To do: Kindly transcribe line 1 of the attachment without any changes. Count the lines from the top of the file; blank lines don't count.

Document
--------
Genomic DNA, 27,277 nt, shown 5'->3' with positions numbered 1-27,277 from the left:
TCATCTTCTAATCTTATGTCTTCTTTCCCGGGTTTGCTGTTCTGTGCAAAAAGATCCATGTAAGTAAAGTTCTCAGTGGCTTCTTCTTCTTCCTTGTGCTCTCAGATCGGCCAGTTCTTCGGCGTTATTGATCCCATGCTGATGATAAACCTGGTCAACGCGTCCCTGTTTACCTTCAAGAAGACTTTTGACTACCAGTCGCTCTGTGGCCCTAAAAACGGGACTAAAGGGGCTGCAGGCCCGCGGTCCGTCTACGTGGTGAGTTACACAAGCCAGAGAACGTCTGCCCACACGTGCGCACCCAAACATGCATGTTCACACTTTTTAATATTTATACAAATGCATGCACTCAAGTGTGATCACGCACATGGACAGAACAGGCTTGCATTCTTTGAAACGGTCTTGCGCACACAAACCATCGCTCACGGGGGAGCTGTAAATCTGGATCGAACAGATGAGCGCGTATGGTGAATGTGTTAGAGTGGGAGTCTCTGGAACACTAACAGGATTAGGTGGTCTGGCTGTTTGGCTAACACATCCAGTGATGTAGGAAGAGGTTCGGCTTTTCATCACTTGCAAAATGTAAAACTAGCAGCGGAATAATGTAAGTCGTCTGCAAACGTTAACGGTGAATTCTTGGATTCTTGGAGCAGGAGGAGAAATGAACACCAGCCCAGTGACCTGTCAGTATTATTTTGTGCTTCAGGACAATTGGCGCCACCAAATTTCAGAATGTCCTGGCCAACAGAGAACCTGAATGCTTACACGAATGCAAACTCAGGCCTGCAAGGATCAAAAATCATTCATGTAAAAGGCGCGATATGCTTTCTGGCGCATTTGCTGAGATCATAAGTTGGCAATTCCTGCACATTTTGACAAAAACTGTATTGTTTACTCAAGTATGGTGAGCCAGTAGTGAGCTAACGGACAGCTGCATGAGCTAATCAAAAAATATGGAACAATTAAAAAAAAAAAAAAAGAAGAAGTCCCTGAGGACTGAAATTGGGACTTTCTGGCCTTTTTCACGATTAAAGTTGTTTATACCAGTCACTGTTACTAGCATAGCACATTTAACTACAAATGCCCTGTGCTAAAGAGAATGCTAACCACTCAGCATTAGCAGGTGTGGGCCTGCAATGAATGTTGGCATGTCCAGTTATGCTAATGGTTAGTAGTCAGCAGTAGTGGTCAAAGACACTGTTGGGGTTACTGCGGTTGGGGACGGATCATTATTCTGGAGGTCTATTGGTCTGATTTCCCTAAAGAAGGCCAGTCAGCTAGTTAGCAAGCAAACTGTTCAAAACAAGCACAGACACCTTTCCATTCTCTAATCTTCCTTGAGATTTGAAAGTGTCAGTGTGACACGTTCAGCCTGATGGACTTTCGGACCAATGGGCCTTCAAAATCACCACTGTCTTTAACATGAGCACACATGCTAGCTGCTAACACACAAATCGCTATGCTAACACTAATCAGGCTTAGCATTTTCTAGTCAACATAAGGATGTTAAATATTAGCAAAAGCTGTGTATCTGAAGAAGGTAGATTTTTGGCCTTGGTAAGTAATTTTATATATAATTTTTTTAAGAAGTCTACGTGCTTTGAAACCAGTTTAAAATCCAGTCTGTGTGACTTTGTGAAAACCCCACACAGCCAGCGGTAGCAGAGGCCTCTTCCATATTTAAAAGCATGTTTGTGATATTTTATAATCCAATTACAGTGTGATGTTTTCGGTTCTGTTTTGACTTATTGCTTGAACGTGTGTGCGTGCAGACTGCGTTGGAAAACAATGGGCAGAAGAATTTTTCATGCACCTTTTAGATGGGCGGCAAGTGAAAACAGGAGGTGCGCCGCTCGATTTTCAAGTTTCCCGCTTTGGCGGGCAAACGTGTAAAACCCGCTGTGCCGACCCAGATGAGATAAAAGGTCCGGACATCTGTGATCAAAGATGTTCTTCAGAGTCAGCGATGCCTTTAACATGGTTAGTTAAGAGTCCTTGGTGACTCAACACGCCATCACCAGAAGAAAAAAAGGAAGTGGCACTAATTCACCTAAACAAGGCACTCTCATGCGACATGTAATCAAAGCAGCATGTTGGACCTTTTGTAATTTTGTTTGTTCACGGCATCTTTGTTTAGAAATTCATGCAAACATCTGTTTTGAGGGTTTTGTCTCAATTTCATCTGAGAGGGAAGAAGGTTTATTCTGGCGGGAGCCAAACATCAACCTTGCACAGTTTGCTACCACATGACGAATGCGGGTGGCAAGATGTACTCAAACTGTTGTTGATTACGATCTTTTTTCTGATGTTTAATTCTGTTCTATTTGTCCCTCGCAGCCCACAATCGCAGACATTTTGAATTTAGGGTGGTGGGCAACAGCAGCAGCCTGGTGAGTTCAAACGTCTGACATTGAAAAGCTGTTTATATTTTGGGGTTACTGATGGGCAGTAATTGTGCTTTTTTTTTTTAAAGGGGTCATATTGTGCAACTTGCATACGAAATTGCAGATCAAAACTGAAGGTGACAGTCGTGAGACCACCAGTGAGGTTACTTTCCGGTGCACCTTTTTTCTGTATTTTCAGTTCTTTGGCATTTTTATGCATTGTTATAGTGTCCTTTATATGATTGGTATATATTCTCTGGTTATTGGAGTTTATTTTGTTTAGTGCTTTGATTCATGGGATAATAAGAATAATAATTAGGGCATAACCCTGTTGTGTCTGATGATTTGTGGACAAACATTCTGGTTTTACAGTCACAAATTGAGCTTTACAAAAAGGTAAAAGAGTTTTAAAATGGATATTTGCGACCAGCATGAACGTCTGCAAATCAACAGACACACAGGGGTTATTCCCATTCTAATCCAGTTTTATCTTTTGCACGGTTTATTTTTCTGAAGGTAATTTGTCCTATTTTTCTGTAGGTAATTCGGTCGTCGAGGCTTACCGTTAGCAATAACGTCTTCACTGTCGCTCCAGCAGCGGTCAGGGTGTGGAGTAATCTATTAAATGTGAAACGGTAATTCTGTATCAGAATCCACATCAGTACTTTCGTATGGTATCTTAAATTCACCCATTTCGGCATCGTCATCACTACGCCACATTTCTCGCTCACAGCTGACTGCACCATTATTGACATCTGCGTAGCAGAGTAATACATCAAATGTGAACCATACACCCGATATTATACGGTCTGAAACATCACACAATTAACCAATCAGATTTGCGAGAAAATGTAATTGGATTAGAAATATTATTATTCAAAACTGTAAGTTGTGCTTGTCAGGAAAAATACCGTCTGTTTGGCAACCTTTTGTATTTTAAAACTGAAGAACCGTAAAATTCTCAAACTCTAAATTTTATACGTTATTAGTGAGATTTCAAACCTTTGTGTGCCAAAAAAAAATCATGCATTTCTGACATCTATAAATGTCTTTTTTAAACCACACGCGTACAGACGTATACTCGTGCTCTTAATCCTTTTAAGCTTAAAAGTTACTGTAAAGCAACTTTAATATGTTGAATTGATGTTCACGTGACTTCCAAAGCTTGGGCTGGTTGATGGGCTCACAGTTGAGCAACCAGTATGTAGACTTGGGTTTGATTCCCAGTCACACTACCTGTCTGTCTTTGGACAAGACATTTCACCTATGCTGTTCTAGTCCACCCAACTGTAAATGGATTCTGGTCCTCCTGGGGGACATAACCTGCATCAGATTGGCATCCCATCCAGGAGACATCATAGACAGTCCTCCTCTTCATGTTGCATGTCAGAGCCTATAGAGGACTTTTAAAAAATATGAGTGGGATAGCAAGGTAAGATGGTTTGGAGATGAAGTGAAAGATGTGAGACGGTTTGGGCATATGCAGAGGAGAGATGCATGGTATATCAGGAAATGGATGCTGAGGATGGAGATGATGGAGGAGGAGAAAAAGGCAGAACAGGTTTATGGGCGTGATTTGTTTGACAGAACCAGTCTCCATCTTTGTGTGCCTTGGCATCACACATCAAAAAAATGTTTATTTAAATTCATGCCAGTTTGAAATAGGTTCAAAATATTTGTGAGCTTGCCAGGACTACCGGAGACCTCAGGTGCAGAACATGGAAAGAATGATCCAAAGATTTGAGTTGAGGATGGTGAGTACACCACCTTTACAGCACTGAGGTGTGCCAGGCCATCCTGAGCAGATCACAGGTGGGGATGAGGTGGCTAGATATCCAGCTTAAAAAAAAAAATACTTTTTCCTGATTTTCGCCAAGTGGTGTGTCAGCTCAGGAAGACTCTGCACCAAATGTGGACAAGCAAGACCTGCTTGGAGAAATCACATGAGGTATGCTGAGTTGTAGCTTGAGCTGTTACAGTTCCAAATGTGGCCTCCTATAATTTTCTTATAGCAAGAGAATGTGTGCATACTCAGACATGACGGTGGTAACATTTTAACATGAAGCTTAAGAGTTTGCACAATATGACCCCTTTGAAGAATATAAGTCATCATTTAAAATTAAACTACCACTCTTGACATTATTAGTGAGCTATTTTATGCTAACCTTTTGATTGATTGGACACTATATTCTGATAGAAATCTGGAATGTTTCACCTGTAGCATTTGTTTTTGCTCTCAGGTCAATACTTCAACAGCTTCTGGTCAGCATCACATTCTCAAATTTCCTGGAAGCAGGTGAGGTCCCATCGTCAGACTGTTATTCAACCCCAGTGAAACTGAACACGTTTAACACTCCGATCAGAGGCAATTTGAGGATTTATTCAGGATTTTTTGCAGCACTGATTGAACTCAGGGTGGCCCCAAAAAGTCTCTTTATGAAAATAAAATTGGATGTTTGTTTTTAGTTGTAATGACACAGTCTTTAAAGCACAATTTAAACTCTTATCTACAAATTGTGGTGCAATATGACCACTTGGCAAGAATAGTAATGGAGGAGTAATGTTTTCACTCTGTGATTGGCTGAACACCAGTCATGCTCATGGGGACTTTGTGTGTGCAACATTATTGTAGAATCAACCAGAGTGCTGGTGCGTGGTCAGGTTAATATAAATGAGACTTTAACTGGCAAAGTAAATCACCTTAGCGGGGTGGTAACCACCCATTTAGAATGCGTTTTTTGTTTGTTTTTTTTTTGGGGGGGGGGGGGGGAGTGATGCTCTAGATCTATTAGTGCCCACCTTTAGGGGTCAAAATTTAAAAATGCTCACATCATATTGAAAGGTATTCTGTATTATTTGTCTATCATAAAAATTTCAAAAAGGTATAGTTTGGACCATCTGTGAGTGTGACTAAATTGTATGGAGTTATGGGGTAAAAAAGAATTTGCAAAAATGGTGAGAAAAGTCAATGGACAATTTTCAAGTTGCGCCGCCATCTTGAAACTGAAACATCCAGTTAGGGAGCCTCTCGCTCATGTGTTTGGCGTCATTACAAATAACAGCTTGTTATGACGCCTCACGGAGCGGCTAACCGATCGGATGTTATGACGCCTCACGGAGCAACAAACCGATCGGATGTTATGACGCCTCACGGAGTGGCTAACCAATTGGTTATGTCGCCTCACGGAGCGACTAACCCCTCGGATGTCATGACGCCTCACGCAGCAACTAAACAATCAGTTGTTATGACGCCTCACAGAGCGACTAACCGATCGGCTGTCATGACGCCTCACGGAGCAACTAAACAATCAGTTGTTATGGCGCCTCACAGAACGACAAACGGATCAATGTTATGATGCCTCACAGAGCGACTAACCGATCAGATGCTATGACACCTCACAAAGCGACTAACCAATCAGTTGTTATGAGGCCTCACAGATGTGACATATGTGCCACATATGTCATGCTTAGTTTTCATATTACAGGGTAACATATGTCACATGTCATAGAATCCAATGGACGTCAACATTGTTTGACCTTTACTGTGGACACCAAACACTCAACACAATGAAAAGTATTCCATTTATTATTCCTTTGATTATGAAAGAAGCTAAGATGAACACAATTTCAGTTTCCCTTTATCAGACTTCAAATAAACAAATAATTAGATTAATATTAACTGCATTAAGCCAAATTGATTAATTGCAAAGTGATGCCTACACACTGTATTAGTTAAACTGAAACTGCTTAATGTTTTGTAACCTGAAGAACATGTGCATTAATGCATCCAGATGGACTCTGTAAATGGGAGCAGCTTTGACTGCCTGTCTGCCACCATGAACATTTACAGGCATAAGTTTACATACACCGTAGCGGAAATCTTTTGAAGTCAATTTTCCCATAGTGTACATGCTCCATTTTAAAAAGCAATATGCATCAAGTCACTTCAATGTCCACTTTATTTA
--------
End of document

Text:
Genomic DNA, 27,277 nt, shown 5'->3' with positions numbered 1-27,277 from the left: